In this limited respect, Murkowski really had DeVos pegged. But even Murkowski failed to appreciate the extent of the nominee's inadequacies, because despite being "immersed in the push for vouchers," DeVos arrived in Washington with such a spotty record of both advocating for and implementing her grand designs, that even her fellow travelers in the voucher and charter movement — a community of ersatz thought leaders who'd normally not think twice about redirecting public money to private-sector schemes or disemboweling a teachers' union — were hesitant, if not wholly averse, to supporting her nomination.

For example, while New York magazine politics writer Jonathan Chait — who frequently bedevils liberals for his unalloyed support for charter schools — didn't find DeVos to be Trump's most objectionable nominee, he nevertheless proclaimed his opposition to DeVos on the grounds that she was an incapable avatar of the charter school movement. "It's important to understand what is actually concerning about DeVos," Chait wrote. "In addition to lacking policy heft, she is in the grip of simplistic ideas about education and she sees parental choice as a panacea. If parents can choose which school to send their children to, she believes, competition will inevitably force improvement. From the standpoint of center-left education reforms, this is dangerously simplistic."

Chait, noting that charter school performance varies widely across the country, targeted Michigan's charter system — which DeVos had a strong hand in shaping — for its lack of sufficient oversight and its utterly dismal nationwide ranking.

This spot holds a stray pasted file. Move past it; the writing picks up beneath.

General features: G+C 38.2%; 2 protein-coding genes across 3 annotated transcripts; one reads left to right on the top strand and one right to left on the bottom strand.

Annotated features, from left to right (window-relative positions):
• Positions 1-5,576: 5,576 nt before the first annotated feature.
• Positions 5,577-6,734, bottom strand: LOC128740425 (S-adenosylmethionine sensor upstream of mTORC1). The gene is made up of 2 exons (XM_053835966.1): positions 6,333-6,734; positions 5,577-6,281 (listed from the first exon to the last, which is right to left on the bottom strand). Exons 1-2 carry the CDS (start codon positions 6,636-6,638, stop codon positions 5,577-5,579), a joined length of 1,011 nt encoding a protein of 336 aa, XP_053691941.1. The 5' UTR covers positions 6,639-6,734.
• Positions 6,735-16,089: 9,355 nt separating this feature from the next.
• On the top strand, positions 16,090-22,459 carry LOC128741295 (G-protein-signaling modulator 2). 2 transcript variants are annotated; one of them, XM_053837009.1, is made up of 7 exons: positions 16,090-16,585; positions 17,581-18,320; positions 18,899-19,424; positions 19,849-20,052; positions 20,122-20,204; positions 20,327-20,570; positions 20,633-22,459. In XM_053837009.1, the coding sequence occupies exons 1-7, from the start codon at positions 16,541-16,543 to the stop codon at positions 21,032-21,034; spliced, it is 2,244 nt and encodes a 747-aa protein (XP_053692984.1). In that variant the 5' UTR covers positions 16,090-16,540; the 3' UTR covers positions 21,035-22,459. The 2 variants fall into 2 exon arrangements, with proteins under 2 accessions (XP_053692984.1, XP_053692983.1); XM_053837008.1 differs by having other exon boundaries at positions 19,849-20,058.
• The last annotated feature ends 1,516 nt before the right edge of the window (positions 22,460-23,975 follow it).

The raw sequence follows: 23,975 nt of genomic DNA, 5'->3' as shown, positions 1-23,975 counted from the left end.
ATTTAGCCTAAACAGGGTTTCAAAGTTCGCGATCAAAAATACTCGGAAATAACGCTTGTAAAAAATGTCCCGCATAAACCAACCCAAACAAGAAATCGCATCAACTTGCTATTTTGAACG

Michigan State Board of Education President John Austin, who is also a strong supporter of charter schools, concurred, telling Politico: "The bottom line should be, 'Are kids achieving better or worse because of this expansion of choice?'" His state's policies, Austin said, were "destroying learning outcomes." "The DeVoses were a principal agent of that," he asserted.

It's easy to paint a fretful portrait of DeVos. Her track record as a reformer, coupled with her consistent inability to account for the most basic educational concepts, is enough to leave anyone with the firm impression that she simply does not know what she's doing.

But to borrow from Marco Rubio, a supporter of DeVos, "let's dispel once and for all with this fiction" that Betsy DeVos doesn't know what she's doing.

She knows exactly what she's doing.